Over 600 diabetics made to use cheap, inaccurate glucose monitors

Glucose_meters
Glucose meters (Picture: Wikimedia Commons/Christidy)Glucose meters (Picture: Wikimedia Commons/Christidy)

Reporting point Diabetes Association Netherlands has received 600 complaints from diabetic patients who had to change their glucose monitor for a new - and cheaper - monitor against their wishes, NVKC, the Association of Clinical Chemists told NRC. These cheaper monitors are often inaccurate and unreliable.

About 250 thousand Dutch people use a glucose meter several times a day so that they can judge whether they need to eat something or should inject more insulin. Too high levels of blood sugar could cause damage in the long term, such as blindness, heart problems or even the loss of a limb. Too low levels of blood sugar increases the risks of dizziness, unconsciousness or even falling into a coma.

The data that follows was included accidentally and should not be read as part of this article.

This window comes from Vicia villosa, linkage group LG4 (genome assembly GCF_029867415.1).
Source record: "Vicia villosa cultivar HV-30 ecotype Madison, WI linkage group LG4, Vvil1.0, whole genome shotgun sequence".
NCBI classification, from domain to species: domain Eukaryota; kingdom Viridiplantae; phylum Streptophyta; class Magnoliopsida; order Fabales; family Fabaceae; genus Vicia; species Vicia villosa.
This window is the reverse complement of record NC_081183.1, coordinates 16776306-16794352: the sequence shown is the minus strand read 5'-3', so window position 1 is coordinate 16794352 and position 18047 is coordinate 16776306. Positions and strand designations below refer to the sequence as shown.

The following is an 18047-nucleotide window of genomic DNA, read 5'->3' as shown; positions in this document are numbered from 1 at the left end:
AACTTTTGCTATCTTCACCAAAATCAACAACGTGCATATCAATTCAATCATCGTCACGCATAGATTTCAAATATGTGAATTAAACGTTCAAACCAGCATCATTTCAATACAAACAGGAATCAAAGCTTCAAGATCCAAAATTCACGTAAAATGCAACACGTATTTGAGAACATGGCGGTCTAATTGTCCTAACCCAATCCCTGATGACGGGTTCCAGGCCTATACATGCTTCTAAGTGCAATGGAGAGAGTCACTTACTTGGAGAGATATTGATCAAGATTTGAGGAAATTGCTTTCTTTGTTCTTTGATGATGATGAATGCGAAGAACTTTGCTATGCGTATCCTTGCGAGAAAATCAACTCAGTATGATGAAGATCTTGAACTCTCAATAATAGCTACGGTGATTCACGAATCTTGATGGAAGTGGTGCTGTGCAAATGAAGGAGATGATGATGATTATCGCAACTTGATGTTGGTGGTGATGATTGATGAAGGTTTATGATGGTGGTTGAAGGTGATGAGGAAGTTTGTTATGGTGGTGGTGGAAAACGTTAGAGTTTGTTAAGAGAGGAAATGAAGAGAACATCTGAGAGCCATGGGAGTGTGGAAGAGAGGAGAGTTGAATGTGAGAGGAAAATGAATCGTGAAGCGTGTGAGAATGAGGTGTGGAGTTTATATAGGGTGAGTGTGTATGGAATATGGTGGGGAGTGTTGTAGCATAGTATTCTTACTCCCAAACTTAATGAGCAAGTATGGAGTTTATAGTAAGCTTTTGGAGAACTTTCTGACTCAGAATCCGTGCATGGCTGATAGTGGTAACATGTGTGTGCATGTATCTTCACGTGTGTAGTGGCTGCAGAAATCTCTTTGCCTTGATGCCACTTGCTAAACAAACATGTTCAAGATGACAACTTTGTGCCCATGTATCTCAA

For this reason it is very important that glucose meters give exact measurements. According to the ISO standard, these measurements are only allowed to be off by a maximum of 15 percent. These newer, cheaper models often do not abide by these standards.

Clinical chemists and patients often see larger deviations. This is possible because manufacturers themselves are allowed to demonstrate that their meters are up to standard. For this reason, diabetic organizations and clinical chemists are calling on the government to introduce an obligatory annual inspection by the independent institution TUV Rheinland. This institution already provides a quality mark to some manufacturers on a voluntary basis.

Diabetes Association Netherlands has also written an urgent letter to the Dutch Healthcare Authority with this demand. The Authority discussed the demand with a senior official of the Ministry of Public Health on Monday. The discussion focused on the problems with medical devices for diabetic patients.

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